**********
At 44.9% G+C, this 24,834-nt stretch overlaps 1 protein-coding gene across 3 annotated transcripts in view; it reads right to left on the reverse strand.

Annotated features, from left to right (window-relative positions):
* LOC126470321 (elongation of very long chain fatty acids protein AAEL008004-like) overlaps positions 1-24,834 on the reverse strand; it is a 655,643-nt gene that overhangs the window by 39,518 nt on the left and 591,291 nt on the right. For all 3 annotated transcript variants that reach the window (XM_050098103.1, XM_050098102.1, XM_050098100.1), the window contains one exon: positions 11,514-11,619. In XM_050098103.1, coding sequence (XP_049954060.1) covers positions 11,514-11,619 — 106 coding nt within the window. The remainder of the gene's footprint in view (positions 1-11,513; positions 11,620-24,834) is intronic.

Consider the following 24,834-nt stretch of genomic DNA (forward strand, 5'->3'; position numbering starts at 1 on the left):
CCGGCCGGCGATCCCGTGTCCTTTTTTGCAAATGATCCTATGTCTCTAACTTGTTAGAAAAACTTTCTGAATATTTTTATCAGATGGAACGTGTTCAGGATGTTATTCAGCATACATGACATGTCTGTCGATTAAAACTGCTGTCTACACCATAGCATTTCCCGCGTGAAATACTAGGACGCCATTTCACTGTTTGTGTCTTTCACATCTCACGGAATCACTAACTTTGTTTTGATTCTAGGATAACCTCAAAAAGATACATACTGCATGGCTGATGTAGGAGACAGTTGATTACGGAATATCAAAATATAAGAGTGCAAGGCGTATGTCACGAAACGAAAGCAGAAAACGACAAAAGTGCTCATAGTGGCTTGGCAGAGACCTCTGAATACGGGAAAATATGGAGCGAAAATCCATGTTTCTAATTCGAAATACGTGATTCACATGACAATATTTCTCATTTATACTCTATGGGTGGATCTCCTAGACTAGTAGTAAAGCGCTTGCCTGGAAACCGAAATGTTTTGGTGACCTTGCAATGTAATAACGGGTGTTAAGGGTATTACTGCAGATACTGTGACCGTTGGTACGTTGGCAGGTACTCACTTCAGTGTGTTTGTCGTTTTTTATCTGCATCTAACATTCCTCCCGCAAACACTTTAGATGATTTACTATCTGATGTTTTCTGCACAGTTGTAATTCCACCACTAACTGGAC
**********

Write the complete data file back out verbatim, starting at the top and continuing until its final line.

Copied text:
At 44.9% G+C, this 24,834-nt stretch overlaps 1 protein-coding gene across 3 annotated transcripts in view; it reads right to left on the reverse strand.

Annotated features, from left to right (window-relative positions):
* LOC126470321 (elongation of very long chain fatty acids protein AAEL008004-like) overlaps positions 1-24,834 on the reverse strand; it is a 655,643-nt gene that overhangs the window by 39,518 nt on the left and 591,291 nt on the right. For all 3 annotated transcript variants that reach the window (XM_050098103.1, XM_050098102.1, XM_050098100.1), the window contains one exon: positions 11,514-11,619. In XM_050098103.1, coding sequence (XP_049954060.1) covers positions 11,514-11,619 — 106 coding nt within the window. The remainder of the gene's footprint in view (positions 1-11,513; positions 11,620-24,834) is intronic.

Consider the following 24,834-nt stretch of genomic DNA (forward strand, 5'->3'; position numbering starts at 1 on the left):
CCGGCCGGCGATCCCGTGTCCTTTTTTGCAAATGATCCTATGTCTCTAACTTGTTAGAAAAACTTTCTGAATATTTTTATCAGATGGAACGTGTTCAGGATGTTATTCAGCATACATGACATGTCTGTCGATTAAAACTGCTGTCTACACCATAGCATTTCCCGCGTGAAATACTAGGACGCCATTTCACTGTTTGTGTCTTTCACATCTCACGGAATCACTAACTTTGTTTTGATTCTAGGATAACCTCAAAAAGATACATACTGCATGGCTGATGTAGGAGACAGTTGATTACGGAATATCAAAATATAAGAGTGCAAGGCGTATGTCACGAAACGAAAGCAGAAAACGACAAAAGTGCTCATAGTGGCTTGGCAGAGACCTCTGAATACGGGAAAATATGGAGCGAAAATCCATGTTTCTAATTCGAAATACGTGATTCACATGACAATATTTCTCATTTATACTCTATGGGTGGATCTCCTAGACTAGTAGTAAAGCGCTTGCCTGGAAACCGAAATGTTTTGGTGACCTTGCAATGTAATAACGGGTGTTAAGGGTATTACTGCAGATACTGTGACCGTTGGTACGTTGGCAGGTACTCACTTCAGTGTGTTTGTCGTTTTTTATCTGCATCTAACATTCCTCCCGCAAACACTTTAGATGATTTACTATCTGATGTTTTCTGCACAGTTGTAATTCCACCACTAACTGGAC